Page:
Officials of Concordia University and Dawson College signed an agreement
on Nov. 12 that should be of benefit especially to prospective engineering
and computer science students.
The signatories were Rector Frederick Lowy, Dean Nabil Esmail and Provost
and Vice-Rector Research Jack Lightstone for Concordia, and Dr. Neville
Gurudata and Dr. Ronald E. Spivok for Dawson.
The agreement, which originated with Concordia Provost and Vice-Rector
Research Jack Lightstone, facilitates the transition from the three-year
DEC technical program to a Bachelor of Engineering program.
As it stands now, students who take the two-year Pure and Applied Science
program at the CEGEP level come into engineering at the university level
for a four-year, 120-credit program. (This may vary from program to program
anywhere between 117-120 credits.)
Traditionally, students with a DEC Tech diploma head straight into the
workforce, but as Dr. Gurudata pointed out at the ceremony, about 20 per
cent choose to pursue engineering at university.
However, these students had to add anywhere between three to 15 additional
credits as prerequisites to the regular courses in the degree program,
since they would not have had these prerequisites in their DEC Tech program,
with the whole program coming up to 135 credits. This meant adding an
additional semester or two to their studies.
Under this agreement, Concordias Faculty of Engineering and Computer
Science will review the DEC Tech curriculum to recognize some DEC credits
as prerequisites to the university-level courses. In such cases, students
would not have to take the university-level equivalent prerequisite courses.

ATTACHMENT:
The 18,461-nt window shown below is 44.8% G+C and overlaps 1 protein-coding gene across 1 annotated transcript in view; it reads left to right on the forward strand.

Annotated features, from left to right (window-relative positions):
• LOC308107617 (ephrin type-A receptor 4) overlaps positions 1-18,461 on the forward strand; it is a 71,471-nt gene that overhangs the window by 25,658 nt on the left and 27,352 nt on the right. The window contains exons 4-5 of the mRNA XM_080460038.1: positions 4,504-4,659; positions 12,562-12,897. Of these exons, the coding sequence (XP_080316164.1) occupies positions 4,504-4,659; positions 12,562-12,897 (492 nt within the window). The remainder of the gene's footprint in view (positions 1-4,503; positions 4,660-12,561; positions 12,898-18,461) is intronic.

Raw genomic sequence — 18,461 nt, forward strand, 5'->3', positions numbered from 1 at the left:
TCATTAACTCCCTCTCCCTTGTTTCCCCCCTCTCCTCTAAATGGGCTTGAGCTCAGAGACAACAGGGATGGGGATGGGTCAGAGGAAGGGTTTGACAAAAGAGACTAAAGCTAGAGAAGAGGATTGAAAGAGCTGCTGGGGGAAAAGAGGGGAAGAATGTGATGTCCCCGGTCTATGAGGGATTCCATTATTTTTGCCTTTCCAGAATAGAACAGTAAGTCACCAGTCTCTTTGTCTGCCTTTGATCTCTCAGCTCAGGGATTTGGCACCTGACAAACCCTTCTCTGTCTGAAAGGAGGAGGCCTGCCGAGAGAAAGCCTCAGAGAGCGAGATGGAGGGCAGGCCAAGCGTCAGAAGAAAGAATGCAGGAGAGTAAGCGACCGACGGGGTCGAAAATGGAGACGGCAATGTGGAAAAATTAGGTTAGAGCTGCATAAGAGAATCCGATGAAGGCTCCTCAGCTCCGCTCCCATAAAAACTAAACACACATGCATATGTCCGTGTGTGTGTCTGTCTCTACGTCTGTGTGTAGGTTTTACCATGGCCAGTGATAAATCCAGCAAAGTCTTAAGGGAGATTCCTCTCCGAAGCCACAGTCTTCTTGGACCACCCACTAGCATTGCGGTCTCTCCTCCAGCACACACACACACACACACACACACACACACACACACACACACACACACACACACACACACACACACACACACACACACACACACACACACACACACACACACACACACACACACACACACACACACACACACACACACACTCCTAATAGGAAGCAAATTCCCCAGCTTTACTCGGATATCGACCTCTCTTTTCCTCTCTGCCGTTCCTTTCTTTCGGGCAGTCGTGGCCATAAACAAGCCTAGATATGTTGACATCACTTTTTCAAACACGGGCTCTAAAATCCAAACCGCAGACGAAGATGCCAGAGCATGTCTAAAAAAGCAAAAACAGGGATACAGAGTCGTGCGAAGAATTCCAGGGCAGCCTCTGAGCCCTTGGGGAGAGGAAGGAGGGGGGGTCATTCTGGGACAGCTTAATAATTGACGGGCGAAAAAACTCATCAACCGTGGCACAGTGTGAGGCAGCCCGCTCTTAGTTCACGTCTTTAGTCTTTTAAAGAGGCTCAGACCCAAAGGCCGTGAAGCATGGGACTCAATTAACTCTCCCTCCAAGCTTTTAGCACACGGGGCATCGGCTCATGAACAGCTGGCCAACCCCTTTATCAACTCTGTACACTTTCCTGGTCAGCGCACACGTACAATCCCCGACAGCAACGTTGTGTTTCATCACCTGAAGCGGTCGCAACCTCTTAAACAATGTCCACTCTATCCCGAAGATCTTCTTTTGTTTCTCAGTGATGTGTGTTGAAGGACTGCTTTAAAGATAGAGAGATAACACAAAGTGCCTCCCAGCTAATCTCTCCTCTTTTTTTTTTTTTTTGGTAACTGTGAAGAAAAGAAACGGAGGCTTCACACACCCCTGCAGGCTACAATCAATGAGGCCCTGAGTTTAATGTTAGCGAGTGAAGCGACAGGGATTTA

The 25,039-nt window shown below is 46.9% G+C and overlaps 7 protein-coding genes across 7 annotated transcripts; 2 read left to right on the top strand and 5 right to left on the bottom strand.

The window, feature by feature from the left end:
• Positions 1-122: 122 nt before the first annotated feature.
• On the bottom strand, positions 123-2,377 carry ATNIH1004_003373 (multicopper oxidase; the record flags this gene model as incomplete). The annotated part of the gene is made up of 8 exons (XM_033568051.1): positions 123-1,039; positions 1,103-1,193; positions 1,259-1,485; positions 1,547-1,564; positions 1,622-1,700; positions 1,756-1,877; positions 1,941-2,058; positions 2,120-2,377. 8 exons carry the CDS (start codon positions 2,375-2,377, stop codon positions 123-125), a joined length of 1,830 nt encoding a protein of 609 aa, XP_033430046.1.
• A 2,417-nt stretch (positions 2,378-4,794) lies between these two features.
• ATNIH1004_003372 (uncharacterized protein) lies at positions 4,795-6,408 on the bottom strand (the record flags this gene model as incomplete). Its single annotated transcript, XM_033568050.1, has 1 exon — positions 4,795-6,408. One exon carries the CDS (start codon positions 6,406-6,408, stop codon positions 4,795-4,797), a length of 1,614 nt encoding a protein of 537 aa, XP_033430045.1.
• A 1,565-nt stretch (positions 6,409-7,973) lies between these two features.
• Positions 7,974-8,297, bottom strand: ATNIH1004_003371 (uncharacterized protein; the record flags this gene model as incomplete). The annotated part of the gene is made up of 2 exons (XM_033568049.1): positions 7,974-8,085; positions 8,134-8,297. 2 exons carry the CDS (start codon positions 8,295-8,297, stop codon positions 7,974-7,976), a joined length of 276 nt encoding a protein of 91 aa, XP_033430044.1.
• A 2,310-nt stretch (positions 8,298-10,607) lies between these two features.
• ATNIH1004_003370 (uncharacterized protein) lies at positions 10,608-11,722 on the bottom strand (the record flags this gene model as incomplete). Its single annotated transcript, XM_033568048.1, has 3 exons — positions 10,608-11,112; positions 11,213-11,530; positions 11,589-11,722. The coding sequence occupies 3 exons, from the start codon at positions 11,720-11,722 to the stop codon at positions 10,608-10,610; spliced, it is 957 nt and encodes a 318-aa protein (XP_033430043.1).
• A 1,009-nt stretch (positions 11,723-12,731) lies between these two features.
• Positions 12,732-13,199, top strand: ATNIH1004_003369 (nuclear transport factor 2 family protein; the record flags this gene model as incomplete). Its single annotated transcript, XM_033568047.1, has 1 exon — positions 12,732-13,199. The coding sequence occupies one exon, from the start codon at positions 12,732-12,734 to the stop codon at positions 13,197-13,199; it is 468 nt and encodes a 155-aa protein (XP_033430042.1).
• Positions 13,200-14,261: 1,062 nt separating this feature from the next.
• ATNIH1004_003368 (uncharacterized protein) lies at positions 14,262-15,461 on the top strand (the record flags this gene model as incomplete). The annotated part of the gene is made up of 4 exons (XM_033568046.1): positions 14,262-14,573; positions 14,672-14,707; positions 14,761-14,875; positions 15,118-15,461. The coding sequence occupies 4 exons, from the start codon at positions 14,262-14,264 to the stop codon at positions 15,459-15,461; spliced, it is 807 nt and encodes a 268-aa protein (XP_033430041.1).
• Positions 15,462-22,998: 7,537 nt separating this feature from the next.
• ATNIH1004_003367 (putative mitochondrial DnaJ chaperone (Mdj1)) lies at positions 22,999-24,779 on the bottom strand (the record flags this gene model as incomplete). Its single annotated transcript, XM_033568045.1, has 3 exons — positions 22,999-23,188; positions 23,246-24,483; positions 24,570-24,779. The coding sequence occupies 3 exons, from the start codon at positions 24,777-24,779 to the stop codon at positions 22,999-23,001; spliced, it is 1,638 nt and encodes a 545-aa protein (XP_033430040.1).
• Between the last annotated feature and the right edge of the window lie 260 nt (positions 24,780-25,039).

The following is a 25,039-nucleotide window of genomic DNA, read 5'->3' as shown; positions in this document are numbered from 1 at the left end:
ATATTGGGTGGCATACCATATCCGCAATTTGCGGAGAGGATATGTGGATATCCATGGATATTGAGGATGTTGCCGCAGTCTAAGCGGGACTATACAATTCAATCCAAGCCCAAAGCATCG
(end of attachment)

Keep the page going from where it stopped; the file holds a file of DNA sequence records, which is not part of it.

The university has also combined two mathematics courses [Calculus II
and Linear Algebra] into one and is offering it over the summer through
its Centre for Continuing Education. This allows CEGEP students to enrol
in the Bachelor of Engineering program as soon as they leave CEGEP.
Professor Rama Bhat, chair of the Department of Mechanical and Industrial
Engineering, said, The advantages to the students are obvious: immediate
access to a university engineering program and the ability to complete
it over a four-year period.
The advantages to the university and the community are that the
students coming out of the DEC Tech program have much more hands-on experience
than those in the Pure and Applied program. They are familiar with the
design component and have honed their practical skills. They will graduate
as well-rounded engineers.
Further, the benefit of their additional skills will seep to other
students also through team-based projects such as the Capstone Design
Project course in the final year of all the degree programs, which will
add value to the Concordia-graduated engineer.
Patrick Woodsworth, director-general of Dawson College, said he hoped
the agreement would be a prototype for similar agreements to foster closer
harmony of academic content with universities, a goal that was envisaged
when Quebecs public college system was established.
Rapid growth of Engineering
and Computer Science
The Faculty of Engineering and Computer Science has seen its largest-ever
increase in enrolment in a single year 25 per cent over the academic
year 2000-01 and is on the way to doubling its students over a
The Faculty now has the largest enrolment 5,863 students
of any engineering school in Quebec. Formerly, École Polytechnique
was thought to be the largest. It had 5,134 students for the same period,
while the École de Technologie Supérieure had 3,835.
Concordias Faculty also has the highest number of graduate students,
possibly in Canada, 1,841. This includes 1,000 students in course-based
graduate programs, and 841 in research-based graduate programs, a historical
high for Concordia.
Engineering/Computer Science has grown from being 10 per cent of the Concordia
student body in 1990-96 to 17 per cent this year. The most spectacular
growth has been in graduate studies, from 20 per cent to 40 per cent of
Concordias graduate students are now in the Faculty.